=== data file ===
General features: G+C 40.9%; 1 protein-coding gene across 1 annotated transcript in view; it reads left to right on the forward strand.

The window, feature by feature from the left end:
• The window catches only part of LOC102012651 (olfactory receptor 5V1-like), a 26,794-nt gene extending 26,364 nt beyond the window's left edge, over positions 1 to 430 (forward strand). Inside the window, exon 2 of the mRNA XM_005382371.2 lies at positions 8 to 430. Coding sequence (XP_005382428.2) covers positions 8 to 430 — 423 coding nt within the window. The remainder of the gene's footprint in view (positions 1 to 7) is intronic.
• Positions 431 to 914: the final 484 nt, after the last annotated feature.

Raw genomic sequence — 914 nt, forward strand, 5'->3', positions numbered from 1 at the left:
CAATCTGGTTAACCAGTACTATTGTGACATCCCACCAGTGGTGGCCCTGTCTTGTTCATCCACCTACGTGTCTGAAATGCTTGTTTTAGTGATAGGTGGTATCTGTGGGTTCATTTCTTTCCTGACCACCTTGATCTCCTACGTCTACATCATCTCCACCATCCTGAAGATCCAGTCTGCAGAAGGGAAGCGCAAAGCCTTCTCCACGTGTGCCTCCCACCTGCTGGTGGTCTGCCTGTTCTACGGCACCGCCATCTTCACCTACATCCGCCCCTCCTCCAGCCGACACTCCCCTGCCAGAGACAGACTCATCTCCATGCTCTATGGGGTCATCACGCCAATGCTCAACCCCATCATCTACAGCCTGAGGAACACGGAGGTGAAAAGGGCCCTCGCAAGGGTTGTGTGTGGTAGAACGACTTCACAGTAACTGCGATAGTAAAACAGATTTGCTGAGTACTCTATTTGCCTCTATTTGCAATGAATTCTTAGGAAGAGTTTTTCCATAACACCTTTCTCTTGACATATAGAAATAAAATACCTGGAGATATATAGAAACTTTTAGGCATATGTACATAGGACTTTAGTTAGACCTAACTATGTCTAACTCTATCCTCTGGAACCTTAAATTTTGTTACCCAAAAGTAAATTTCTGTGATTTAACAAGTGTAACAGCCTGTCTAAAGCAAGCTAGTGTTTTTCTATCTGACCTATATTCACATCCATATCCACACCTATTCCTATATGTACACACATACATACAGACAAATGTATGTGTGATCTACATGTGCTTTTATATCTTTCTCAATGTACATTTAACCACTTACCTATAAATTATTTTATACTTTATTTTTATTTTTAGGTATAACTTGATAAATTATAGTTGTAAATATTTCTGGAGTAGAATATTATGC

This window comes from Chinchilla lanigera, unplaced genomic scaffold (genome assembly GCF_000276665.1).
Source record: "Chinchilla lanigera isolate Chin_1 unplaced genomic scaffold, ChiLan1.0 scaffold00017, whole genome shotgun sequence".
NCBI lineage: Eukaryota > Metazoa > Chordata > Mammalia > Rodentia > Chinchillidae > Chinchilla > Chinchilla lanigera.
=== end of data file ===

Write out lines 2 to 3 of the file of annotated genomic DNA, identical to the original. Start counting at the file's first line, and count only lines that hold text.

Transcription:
The window, feature by feature from the left end:
• The window catches only part of LOC102012651 (olfactory receptor 5V1-like), a 26,794-nt gene extending 26,364 nt beyond the window's left edge, over positions 1 to 430 (forward strand). Inside the window, exon 2 of the mRNA XM_005382371.2 lies at positions 8 to 430. Coding sequence (XP_005382428.2) covers positions 8 to 430 — 423 coding nt within the window. The remainder of the gene's footprint in view (positions 1 to 7) is intronic.